The myth of 'clean coal'
Australia’s coal-fired power stations are a major source of the greenhouse pollution that causes climate change. Will attempts to 'clean up' coal truly tackle this problem? Or will it sweep the dirt under the carpet?
The shift away from coal toward safe, truly clean energy sources like solar and wind is already underway overseas. Many argue Australia should lead this shift.
“I think it’s as big as the issue of nuclear waste … What are you going to do with millions of tonnes of carbon dioxide that is not nearly as compact as nuclear waste?...I don’t think the concept of pumping carbon dioxide down into a cavern under the ground is going to be the long term solution.”
Paul Anderson, director and former head, mining giant BHP Billiton, 2007
What is 'clean coal'?
It’s been dubbed “clean coal”, carbon capture and storage (CCS), or geosequestration. But it's definitely NOT clean. It’s experimental technology that aims to capture greenhouse pollution from burning coal, and transport it to burial sites for storage – sometimes hundreds of kilometres away. Here it would need to be stored underground, essentially forever. It doesn't exist at any full-sized power station at the moment, anywhere in the world.
There are many unknowns. Will the greenhouse pollution stay safely buried for millennia? Are there suitable burial sites in Australia? If so how many? What will be the additional cost?
One thing is certain. Taxpayers and consumers will pick up the tab to allow the coal industry to continue producing greenhouse pollution.
What could go wrong and who will pay the price?
Leakage is one risk. Leakage would undermine the benefits of geosequestration for reducing emissions. According to UN research, it could even pose dangers to human life and health. In 2006, scientists testing geosequestration found that greenhouse gas stored underground formed strong acids, creating a nasty mix of metals and organic substances. It also dissolved a surprising amount of the rock that helped hold the gas underground.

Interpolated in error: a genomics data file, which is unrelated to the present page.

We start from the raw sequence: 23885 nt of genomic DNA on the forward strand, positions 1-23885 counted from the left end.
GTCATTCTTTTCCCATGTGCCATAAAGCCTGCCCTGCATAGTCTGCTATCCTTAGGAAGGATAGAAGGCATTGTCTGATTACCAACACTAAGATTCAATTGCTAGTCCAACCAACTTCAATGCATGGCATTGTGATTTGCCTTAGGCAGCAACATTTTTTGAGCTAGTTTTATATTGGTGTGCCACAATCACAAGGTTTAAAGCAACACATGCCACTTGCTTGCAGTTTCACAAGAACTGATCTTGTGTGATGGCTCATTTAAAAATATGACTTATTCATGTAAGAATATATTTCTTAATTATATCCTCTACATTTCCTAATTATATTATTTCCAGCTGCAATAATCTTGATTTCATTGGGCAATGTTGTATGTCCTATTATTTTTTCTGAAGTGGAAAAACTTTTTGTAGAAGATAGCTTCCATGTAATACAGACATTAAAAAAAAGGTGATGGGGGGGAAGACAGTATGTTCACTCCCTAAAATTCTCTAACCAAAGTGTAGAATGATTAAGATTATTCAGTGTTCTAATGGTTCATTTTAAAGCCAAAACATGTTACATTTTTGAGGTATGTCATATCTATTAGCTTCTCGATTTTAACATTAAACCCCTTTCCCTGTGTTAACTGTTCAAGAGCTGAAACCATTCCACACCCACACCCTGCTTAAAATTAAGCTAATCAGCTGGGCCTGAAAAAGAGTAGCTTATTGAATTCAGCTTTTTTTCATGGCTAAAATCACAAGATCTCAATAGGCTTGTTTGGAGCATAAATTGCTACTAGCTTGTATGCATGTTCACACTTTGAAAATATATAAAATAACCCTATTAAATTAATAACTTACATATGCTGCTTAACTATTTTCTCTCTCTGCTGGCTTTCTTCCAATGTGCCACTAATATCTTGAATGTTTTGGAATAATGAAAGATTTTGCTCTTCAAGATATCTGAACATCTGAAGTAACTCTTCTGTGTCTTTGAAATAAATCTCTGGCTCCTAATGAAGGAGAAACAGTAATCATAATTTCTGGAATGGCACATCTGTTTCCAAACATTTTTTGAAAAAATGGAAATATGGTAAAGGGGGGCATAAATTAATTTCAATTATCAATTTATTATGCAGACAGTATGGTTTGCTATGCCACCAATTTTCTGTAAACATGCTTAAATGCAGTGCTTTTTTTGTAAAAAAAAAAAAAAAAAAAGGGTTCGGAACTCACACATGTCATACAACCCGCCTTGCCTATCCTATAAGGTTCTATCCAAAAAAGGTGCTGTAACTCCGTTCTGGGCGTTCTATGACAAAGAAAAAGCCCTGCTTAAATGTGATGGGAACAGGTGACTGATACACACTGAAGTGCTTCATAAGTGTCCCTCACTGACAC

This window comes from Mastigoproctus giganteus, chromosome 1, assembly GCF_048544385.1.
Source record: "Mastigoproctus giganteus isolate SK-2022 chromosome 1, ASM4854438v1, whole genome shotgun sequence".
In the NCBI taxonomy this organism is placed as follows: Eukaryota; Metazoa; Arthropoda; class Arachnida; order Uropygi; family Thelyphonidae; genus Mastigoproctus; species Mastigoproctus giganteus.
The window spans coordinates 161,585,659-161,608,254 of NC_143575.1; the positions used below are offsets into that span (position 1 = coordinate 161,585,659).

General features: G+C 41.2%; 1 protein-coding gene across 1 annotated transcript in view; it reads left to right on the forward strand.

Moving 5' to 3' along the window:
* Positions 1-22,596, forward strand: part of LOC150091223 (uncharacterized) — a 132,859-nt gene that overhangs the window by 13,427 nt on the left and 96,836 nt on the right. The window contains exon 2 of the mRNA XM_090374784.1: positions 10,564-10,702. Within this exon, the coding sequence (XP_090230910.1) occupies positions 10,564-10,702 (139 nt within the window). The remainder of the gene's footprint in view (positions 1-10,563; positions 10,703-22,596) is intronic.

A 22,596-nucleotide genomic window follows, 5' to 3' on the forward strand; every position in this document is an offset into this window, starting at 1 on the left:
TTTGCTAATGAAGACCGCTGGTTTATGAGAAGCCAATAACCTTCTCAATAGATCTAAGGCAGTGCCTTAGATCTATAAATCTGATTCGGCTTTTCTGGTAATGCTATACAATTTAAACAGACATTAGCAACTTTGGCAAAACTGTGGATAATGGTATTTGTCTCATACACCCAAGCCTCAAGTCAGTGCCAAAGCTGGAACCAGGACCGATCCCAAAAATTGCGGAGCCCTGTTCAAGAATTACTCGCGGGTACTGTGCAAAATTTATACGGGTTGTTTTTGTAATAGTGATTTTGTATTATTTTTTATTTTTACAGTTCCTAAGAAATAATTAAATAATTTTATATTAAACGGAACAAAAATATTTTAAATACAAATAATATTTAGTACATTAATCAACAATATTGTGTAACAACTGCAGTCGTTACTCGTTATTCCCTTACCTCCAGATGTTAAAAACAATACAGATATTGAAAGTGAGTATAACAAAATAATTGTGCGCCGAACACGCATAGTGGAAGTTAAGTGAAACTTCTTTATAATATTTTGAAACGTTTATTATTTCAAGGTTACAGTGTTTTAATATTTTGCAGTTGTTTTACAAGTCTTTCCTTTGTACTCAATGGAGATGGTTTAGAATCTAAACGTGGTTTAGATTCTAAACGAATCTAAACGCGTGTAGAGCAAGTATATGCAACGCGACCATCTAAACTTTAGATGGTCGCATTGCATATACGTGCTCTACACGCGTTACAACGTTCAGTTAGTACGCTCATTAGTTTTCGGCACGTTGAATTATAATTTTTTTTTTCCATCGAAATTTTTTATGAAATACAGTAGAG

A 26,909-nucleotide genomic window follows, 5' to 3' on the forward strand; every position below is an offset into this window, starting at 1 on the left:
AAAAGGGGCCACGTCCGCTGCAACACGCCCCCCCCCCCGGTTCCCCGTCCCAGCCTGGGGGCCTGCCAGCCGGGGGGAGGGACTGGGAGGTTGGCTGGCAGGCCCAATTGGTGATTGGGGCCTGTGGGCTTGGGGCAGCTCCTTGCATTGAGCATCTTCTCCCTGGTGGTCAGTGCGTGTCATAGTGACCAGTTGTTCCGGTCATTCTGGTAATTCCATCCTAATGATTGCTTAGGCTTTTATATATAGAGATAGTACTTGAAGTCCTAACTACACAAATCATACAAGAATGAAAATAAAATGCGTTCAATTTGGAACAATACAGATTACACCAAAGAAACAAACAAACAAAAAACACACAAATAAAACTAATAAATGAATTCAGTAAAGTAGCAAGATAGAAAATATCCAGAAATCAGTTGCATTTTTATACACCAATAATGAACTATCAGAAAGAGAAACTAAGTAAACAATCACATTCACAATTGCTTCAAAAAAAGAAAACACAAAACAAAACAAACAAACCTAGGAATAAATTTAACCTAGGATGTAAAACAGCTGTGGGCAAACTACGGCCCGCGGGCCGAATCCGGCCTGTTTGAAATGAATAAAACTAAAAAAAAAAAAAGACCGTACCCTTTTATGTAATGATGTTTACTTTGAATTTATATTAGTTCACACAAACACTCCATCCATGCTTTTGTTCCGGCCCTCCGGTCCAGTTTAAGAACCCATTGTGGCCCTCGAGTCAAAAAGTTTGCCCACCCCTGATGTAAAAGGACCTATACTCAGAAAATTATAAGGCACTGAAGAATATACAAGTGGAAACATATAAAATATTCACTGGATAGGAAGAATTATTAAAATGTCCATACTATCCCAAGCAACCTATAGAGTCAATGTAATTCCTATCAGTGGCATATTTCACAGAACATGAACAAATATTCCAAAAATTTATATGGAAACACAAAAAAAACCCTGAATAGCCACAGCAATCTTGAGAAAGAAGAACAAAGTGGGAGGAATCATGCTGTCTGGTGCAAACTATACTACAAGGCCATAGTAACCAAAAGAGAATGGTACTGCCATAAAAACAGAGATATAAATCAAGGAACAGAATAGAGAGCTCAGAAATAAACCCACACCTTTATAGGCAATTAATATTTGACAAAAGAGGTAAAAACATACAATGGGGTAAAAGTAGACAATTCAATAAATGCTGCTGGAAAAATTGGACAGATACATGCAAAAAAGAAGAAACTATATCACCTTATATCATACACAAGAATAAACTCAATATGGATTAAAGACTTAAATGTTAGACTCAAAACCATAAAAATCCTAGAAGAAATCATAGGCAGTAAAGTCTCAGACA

Liability for accidents is another risk Australians face with this technology. You might think that it's unfair to expect governments, tax-payers or future generations to take responsibility for a geosequestration site after a corporation has created it. However, this is what the Ministerial Council for Mineral and Petroleum Resources has proposed.
Here’s six reasons why we think relying on carbon capture and storage to save the day is a risky strategy that's likely to fail. Get the juice
How long will it take to get up and running?
The technology is still in its experimental phase. Even the coal industry admits that only nine such coal plants (less than 6,000 MW of capacity) would likely be built by 2020 worldwide.
Yet by that time we could have more than two hundred times that much capacity of clean, safe, emissions-free wind power (installed capacity of 1,250,000 MW). With scientists warning we must curtail emissions within a decade, it makes sense to use safe, truly clean – renewable – technologies that are available now.